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Maternal and neonatal outcomes in pregnant women with autoimmune diseases in Pavia, Italy

  • Iolanda Mazzucchelli1, 2Email authorView ORCID ID profile,
  • Lidia Decembrino1,
  • Francesca Garofoli1,
  • Giulia Ruffinazzi1,
  • Véronique Ramoni3,
  • Mariaeva Romano3,
  • Elena Prisco4,
  • Elena Locatelli4,
  • Chiara Cavagnoli4,
  • Margherita Simonetta4,
  • Annalisa De Silvestri5,
  • Piermichele Paolillo6,
  • Arsenio Spinillo4 and
  • Mauro Stronati1
Contributed equally
BMC Pediatrics201515:217

Received: 21 July 2015

Accepted: 9 December 2015

Published: 18 December 2015



The increased number of childbearing women with autoimmune diseases leads to a growing interest in studying relationship among maternal disease, therapy, pregnancy and off-spring. The aim of this study was to determine the impact of autoimmune disease on pregnancy and on neonatal outcome, taking into account the maternal treatment and the transplacental autoantibodies passage.


We studied 70 infants born to 70 pregnant women with autoimmune disease attended in Fondazione IRCCS Policlinico San Matteo, Pavia, Italy from June 2005 to June 2012. Maternal and neonatal characteristics were collected and relevant clinical, laboratory, therapeutics, sonographic and electrocardiographic investigations were recorded and analyzed.


We observed a high rate of spontaneous abortions in medical history, 29 %, and 18.6 % of preterm births and 22.9 % of low birth weight (< 2500 g). Transplacental autoantibodies passage wasn’t related to maternal or obstetrical complication, but anti-Ro/SSA positive pregnancies correlated with abnormal fetal heart rate (P = 0.01). Pregnant women on therapy showed an higher incidence of maternal (p = 0.002), obstetric (p = 0.007) complications and an increased rate of intrauterine growth restriction (p = 0.01) than the untreated ones.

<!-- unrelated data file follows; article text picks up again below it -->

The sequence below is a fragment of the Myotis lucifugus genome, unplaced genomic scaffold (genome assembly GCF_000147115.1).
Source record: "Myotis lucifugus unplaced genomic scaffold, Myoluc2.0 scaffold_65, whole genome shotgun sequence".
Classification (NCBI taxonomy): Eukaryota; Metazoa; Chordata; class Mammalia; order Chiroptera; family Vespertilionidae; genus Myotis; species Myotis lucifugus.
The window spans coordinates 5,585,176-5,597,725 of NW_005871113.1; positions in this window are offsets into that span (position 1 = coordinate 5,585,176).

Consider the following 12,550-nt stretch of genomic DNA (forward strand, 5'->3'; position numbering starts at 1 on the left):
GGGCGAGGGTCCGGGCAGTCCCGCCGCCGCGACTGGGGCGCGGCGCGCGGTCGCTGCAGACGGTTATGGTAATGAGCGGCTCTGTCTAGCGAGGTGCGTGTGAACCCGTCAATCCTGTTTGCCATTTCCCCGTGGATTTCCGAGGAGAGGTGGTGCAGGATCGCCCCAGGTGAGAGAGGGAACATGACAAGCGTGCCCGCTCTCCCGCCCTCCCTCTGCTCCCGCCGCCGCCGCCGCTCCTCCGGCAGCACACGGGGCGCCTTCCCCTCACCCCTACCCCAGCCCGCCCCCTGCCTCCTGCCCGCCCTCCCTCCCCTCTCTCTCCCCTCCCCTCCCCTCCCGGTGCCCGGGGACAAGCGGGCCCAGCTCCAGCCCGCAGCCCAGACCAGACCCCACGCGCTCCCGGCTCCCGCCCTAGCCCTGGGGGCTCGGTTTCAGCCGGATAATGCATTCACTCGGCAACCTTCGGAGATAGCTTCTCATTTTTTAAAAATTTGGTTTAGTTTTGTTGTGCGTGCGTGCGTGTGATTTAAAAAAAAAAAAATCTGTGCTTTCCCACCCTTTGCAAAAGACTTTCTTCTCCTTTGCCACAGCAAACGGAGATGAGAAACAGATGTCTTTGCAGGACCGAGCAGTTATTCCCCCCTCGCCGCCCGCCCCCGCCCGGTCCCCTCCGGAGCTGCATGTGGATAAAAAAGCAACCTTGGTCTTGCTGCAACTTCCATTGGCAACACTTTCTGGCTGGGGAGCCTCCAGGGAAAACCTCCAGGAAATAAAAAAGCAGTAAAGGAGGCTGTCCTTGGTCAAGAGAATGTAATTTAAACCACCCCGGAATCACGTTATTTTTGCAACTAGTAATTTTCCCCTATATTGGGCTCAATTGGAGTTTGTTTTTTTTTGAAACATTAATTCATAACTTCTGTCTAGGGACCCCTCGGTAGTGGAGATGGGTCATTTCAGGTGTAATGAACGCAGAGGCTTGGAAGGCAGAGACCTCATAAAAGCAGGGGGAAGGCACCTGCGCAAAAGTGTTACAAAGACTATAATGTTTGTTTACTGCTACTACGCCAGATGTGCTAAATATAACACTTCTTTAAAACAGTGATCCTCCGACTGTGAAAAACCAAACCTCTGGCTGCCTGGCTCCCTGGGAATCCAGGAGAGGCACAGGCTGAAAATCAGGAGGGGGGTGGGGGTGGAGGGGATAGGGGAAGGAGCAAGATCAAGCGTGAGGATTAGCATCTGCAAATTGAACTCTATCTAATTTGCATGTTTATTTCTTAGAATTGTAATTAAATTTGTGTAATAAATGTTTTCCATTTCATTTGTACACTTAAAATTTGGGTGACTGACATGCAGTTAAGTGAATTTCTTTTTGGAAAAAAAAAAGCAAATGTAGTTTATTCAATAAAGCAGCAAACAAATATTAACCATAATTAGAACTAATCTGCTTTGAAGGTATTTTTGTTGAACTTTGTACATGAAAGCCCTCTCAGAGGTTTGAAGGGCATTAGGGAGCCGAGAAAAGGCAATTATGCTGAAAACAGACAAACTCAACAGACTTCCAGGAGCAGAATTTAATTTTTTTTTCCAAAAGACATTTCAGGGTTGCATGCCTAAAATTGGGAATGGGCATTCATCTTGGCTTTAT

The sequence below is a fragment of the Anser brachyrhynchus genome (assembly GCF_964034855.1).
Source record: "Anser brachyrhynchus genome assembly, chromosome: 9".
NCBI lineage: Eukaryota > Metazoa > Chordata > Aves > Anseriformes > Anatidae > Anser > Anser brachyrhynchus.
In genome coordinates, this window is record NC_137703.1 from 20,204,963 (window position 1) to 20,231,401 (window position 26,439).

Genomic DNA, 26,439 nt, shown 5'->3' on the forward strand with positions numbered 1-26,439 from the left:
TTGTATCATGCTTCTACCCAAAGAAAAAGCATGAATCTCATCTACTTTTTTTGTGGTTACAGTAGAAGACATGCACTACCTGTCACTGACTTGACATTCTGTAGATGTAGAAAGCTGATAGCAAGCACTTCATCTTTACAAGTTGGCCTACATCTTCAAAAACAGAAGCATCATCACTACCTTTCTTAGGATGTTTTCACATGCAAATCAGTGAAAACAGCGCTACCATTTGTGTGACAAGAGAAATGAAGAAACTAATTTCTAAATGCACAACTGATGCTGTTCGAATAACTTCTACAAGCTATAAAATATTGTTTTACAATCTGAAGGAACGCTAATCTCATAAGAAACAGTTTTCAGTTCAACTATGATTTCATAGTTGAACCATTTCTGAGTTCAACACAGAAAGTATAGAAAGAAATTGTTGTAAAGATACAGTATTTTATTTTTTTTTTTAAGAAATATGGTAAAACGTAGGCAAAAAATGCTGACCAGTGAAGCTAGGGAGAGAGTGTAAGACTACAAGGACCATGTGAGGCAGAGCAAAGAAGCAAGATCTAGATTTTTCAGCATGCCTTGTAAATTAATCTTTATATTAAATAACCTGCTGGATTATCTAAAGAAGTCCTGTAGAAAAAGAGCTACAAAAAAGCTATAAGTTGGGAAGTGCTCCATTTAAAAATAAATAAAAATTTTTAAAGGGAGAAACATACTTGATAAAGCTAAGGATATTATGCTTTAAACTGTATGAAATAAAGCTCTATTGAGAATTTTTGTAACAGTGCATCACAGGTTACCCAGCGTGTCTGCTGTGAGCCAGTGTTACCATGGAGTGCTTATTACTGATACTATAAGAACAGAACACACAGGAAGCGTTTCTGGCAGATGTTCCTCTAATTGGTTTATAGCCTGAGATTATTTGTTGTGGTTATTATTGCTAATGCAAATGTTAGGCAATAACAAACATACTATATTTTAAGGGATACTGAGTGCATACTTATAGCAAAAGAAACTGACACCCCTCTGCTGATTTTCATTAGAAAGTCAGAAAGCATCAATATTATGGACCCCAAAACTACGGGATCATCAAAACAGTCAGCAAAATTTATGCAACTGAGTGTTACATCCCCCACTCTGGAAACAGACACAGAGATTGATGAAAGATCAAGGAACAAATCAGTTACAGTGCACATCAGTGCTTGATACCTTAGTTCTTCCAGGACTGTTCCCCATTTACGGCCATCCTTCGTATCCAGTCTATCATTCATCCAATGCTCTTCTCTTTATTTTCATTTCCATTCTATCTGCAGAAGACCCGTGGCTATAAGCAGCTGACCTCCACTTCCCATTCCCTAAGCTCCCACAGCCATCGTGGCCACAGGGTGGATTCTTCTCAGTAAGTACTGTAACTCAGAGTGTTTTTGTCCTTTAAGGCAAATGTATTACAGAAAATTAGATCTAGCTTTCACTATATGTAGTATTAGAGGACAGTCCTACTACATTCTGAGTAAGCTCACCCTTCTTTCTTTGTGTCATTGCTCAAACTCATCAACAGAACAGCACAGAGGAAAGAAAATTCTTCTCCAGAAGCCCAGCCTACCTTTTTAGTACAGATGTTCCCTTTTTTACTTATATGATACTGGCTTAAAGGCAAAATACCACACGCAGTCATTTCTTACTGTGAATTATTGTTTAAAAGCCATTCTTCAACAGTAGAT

Autoimmune diseases in pregnancy require to be carefully monitored to ensure the best possible management of mothers, fetuses and newborns due to the high rate of morbidity specially in case of maternal polytherapy and/or anti-Ro/SSA positivity.


Autoimmune diseasePregnancyMaternal and neonatal outcome


Autoimmune diseases are a group of heterogeneous disorders characterized by the attack of the immune system against its own cells, tissue or organs. In this context the resultant autoinflammatory reaction could be antibodies mediated or cytokines/protein mediated, with consequently multiple clinical and laboratory aspects [1]. Diseases are more frequent in female gender than in male (78 %) and they could become critical during pregnancy when the immune system is actively involved to tolerate a successful gestation process [2, 3]. A pregnant woman with an autoimmune disease, should be considered high risk because of the modulation of inflammatory process, the possible effects of therapy on the fetus and the transplacental passage of autoantibodies [4, 5]. High frequency of gestational and perinatal complications such as preeclampsia, stillbirth, spontaneous abortions (11–24 %), preterm birth (13.9 %) and intrauterine growth restrictions (IUGR) (2.3 %) have been reported [6, 7]. Immunoglobulin G isotype antibodies can freely cross the placenta with a linear relationship between gestational age and placental transfer [5]. Literature data report that anti-Ro/SSA and anti-La/SSB antibodies are associated with neonatal lupus erythematosus and other associated abnormalities such as congenital heart block (CHB), cardiomyopathy, cutaneous lupus lesions, hepatobiliary disease, and hematologic cytopenias [8, 9]. Furthermore, an important issue concerns the use of drugs to control maternal symptoms and exacerbations: these substances and their metabolites can cross the placental barrier and enter into the fetal circulation; this could influence the pregnancy progression, the fetus state and the perinatal outcomes [4].

The aim of this study was to expose our experience about the impact of autoimmune diseases on pregnancy, fetus and neonate outcome, taking into account the transplacental autoantibodies passage and the maternal therapy.